Tuesday, 20 December 2016

I'm Your Puppet



Len McCluskey (66) is old enough to remember the song 'I'm Your Puppet' from rhythm and blues duo James and Bobby Purify which reached number 6 in the American charts back in 1966.

Now what with all these sixes - 66, number 6 and 1966 - it strikes me that this can't just be a coincidence.

Surely it must be some kind of omen for 'puppets' and 'puppeteers' alike.

  



Union Puppet Master (19/12/16)



Gerard Coyne has thrown his hat in the ring to become the next general secretary of Unite after the present incumbent, Len McCluskey (66), decided to stand down early in a cunning ruse to earn himself a third term. 

Now I don't know Gerard Coyne, but I would say that Len McCluskey has to be the bookies favourite because 'name recognition' counts for a a great deal in union elections which  normally involve a very low turnout of members.

Back in 2010, for example, Len McCluskey was returned as general secretary by just 6.8% of Unite's total membership.

Coyne's pitch to Unite members simple and direct - he wants Unite to concentrate on the members interests instead of spending so much time cuddling up to Jeremy Corbyn and telling the Labour Party how to run its affairs. 

In a recent interview tin The Guardian Coyne said of Unite members: 

"Often, they are people who don’t feel 'political', even if they are affected by political events. I believe they want a general secretary who spends less time trying to run the Labour party and more time looking after their interests." 

I agree with that, I have to say.

Because there's no doubt in my mind that Len McCluskey has been pulling the strings in recent years, operating as Labour's 'puppet master', first of all with Ed Miliband and now with the even bigger disaster of Jeremy Corbyn as Labour leader.

So Gerard Coyne would be a breath of fresh air if you ask me - read the full interview via the link below to The Guardian.

  

https://www.theguardian.com/commentisfree/2016/dec/13/why-i-am-standing-to-be-leader-of-unite-our-members-need-someone-to-fight-on-their-behalf

Why I am standing to be leader of Unite: our members need someone to fight on their behalf


With falling real wages, zero-hours contracts up by 20% and attacks on workers’ rights, we need a strong union more than ever

 

Gerard Coyne: I joined my first union aged 17. Photograph: handout

By Gerard Coyne - The Guardian

I know the value of a strong union. My father was an activist in the Fire Brigades Union and my mother was a school caretaker and a GMB member. I joined my first union at 17 when I was a shop worker at Sainsbury’s and I’ve worked at Unite for 28 years. I fight for a better deal for members every day. 

Now more than ever, people need someone in their corner to stand up for them at work. The erosion of employment rights under this government, the proliferation of zero-hours contracts and the increase in temporary employment have left workers open to exploitation.

We are living in an age of chronic insecurity. But just as the economy and the needs of our members are changing rapidly, unions must change too. We need to be more flexible, more responsive and more transparent in the work we do.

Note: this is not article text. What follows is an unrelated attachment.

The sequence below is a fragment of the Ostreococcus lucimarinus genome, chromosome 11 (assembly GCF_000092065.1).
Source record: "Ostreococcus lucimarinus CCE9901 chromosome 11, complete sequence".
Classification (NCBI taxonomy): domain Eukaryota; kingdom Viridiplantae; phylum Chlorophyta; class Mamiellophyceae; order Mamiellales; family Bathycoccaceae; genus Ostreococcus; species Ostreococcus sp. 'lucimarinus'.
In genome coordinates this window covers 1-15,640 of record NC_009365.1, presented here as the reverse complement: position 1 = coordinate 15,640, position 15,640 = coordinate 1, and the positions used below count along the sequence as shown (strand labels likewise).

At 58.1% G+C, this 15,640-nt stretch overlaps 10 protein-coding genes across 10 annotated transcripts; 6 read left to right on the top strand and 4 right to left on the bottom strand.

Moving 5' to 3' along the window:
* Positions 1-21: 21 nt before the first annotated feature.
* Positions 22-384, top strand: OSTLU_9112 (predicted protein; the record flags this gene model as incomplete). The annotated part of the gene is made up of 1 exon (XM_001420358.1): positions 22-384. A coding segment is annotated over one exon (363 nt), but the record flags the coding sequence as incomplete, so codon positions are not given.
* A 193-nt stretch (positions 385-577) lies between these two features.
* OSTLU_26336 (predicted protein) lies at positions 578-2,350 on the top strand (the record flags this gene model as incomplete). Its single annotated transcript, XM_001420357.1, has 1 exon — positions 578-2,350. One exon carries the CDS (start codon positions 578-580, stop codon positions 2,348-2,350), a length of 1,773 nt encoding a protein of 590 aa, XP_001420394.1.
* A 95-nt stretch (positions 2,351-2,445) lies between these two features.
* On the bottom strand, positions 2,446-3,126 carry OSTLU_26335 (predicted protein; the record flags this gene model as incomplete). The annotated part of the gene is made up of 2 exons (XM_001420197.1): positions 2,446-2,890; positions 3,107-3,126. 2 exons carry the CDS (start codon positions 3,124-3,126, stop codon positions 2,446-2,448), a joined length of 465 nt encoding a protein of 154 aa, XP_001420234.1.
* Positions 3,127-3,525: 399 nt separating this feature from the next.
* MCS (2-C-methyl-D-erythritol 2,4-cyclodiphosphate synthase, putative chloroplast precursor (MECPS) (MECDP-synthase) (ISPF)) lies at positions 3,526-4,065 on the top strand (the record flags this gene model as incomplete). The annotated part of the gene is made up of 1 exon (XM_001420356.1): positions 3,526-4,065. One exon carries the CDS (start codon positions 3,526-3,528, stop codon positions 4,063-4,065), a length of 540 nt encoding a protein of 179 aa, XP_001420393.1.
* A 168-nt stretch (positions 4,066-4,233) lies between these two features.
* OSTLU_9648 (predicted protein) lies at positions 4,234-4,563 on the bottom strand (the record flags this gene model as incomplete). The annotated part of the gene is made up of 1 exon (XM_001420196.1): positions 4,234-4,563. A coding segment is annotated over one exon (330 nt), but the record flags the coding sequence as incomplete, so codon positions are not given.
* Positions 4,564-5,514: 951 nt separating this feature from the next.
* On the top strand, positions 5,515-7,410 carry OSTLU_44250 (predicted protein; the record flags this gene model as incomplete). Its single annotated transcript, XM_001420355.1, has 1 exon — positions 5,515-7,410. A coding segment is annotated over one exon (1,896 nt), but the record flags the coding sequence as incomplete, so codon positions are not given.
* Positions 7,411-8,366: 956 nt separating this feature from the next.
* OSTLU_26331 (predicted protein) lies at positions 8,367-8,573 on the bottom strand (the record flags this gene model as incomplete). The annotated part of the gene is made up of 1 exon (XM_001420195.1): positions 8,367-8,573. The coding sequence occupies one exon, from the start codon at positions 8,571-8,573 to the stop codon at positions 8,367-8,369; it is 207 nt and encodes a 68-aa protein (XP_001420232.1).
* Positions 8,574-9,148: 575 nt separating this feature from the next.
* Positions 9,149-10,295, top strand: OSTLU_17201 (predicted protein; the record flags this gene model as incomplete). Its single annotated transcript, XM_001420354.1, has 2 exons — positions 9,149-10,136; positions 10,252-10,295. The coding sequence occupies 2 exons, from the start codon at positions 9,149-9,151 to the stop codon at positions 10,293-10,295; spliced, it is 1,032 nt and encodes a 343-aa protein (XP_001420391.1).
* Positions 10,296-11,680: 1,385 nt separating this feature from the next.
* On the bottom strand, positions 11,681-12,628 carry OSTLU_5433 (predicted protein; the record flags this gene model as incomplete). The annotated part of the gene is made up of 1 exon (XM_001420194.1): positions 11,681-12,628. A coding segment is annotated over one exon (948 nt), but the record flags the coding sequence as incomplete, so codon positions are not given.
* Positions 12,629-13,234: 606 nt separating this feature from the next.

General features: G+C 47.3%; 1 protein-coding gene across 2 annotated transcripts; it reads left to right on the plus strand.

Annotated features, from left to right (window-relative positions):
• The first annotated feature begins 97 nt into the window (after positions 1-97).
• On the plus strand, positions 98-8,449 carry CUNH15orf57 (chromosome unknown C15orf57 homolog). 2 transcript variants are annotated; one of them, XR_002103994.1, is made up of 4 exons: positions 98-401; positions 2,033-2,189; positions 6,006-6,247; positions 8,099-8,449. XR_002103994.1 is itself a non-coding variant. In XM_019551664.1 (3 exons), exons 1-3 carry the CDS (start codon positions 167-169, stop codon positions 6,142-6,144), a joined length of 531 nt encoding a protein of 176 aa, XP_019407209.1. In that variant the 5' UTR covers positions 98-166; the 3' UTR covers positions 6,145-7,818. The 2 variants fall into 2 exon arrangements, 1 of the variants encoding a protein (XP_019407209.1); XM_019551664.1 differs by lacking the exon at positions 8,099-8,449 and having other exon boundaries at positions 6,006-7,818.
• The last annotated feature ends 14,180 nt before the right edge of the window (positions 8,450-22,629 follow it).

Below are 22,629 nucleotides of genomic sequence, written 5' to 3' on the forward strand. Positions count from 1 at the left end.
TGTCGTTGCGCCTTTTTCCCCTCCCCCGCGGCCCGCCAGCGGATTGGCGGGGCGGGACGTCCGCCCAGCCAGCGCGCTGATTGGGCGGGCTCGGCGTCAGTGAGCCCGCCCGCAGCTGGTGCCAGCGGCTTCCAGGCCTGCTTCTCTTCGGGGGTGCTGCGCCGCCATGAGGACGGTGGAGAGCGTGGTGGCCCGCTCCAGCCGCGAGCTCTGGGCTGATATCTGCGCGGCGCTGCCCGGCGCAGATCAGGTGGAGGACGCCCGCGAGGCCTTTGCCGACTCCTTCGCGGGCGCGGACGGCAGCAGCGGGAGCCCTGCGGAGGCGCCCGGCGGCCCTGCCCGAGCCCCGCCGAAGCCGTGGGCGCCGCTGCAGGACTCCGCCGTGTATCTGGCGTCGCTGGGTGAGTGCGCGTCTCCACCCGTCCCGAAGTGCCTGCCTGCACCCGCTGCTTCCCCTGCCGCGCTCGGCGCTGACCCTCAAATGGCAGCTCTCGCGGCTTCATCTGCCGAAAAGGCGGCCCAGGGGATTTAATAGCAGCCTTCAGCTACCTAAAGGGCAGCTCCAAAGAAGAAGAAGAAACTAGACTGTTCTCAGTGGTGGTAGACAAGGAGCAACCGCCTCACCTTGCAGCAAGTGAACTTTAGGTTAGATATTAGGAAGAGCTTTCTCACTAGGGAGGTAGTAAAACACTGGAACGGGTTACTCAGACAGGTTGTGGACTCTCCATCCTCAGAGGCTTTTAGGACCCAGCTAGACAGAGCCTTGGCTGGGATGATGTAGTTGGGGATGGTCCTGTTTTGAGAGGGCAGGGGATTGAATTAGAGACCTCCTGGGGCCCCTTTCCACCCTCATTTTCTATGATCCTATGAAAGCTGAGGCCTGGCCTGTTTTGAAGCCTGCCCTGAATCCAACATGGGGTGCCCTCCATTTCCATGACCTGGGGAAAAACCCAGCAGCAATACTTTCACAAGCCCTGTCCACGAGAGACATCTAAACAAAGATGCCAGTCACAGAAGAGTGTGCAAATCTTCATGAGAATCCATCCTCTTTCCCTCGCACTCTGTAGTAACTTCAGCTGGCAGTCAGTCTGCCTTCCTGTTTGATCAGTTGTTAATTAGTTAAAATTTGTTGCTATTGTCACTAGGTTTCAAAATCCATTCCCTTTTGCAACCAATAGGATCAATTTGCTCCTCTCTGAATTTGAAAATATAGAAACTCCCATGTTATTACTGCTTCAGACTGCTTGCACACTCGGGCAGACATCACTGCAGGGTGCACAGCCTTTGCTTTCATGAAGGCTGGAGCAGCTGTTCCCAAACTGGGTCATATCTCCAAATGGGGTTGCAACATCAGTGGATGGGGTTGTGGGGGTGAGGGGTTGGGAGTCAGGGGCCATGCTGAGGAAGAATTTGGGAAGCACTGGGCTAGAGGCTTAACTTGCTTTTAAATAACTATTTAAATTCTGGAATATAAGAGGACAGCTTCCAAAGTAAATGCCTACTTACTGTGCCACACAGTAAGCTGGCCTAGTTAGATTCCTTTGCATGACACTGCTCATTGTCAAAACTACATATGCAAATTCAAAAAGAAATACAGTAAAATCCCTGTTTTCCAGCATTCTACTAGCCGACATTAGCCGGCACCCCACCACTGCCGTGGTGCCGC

Many members don’t know the name of their general secretary, but they know exactly how much of their wages they part with in union subs and they want to see real value for money for that cash.

All too often members feel the leadership of their union is too remote and out of touch and they get angry and disillusioned when they read about allegations of inappropriate uses of union money. That has to change.


Pensioner Hatches Cunning Plan (17/12/16)

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I heard Len McCluskey being interviewed on Sky News yesterday and laughed out loud when he used the opportunity to 'warn' Labour MPs not to interfere in Unite's internal democracy.

The backdrop being that Len (66) has triggered an unnecessary election by resigning as the Unite boss before his existing term of office is up in 2018 by which time he would be 68, and a bit 'long in the tooth' for a union leader, some would say.

But Len's clever wheeze is that he's not really resigning at all - he's standing again as general secretary even though Len is already drawing his (final salary) Unite pension, having passed the normal retirement of 65 which must mean, I presume, that Len is drawing his state pension too.

As regular readers know, as a general rule, I'm against people accessing their retirement pensions and then continuing to work because they're really having their cake and eating it at the same time.

In any event, Len's complaint about political interference made me laugh because he has previously launched a full frontal attack on the present leader of the Scottish Labour Party Kezia Dugdale, and also called upon its previous leader Jim Murphy to resign.

Even though both possessed 'democratic mandates' far more impressive than Mr McCluskey's who was elected by just 6.8% of the members who voted in Unite's leadership election back in 2010. 

 


Psst.....pass it on! (06/07/16)

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Jeremy Corbyn has a whopper of a mandate, don't you know, which he remarks upon at every opportunity as if this makes him immune to political attack.

Well so what, I say.

Because Tony Blair had a mandate before he was persuaded to stand down as Labour leader in 2007.

As did Jim Murphy, Labour's last but one leader in Scotland, yet that didn't stop Unite boss Len McCluskey from demanding that Murphy should stand down after the party lost all but one of their MPs in the 2015 general election.  

Murphy went on to win a vote of confidence at the Labour Party's Scottish Executive yet he still decided it was best for him to go.  

So all this mandate stuff is irrelevant if you ask me, because the real issue is that Jeremy Corbyn has shown himself to be completely useless so much so that he has lost the confidence of 172 of his fellow Labour MPs.